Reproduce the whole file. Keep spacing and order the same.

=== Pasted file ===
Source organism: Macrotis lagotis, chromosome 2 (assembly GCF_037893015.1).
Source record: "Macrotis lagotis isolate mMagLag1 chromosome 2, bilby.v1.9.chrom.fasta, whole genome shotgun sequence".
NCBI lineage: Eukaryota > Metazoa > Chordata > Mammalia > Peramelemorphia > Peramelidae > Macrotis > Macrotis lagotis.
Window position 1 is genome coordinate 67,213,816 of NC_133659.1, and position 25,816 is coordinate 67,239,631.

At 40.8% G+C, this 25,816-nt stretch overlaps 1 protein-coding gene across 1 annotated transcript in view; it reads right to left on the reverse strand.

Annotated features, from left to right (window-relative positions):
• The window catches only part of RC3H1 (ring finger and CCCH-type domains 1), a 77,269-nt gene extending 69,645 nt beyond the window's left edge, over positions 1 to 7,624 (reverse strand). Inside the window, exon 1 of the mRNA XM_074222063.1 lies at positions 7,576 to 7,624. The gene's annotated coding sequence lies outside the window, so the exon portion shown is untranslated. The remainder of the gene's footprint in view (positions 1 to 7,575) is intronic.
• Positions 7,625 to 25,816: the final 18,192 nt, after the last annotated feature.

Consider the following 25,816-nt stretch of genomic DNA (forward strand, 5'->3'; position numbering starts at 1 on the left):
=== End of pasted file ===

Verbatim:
Source organism: Macrotis lagotis, chromosome 2 (assembly GCF_037893015.1).
Source record: "Macrotis lagotis isolate mMagLag1 chromosome 2, bilby.v1.9.chrom.fasta, whole genome shotgun sequence".
NCBI lineage: Eukaryota > Metazoa > Chordata > Mammalia > Peramelemorphia > Peramelidae > Macrotis > Macrotis lagotis.
Window position 1 is genome coordinate 67,213,816 of NC_133659.1, and position 25,816 is coordinate 67,239,631.

At 40.8% G+C, this 25,816-nt stretch overlaps 1 protein-coding gene across 1 annotated transcript in view; it reads right to left on the reverse strand.

Annotated features, from left to right (window-relative positions):
• The window catches only part of RC3H1 (ring finger and CCCH-type domains 1), a 77,269-nt gene extending 69,645 nt beyond the window's left edge, over positions 1 to 7,624 (reverse strand). Inside the window, exon 1 of the mRNA XM_074222063.1 lies at positions 7,576 to 7,624. The gene's annotated coding sequence lies outside the window, so the exon portion shown is untranslated. The remainder of the gene's footprint in view (positions 1 to 7,575) is intronic.
• Positions 7,625 to 25,816: the final 18,192 nt, after the last annotated feature.

Consider the following 25,816-nt stretch of genomic DNA (forward strand, 5'->3'; position numbering starts at 1 on the left):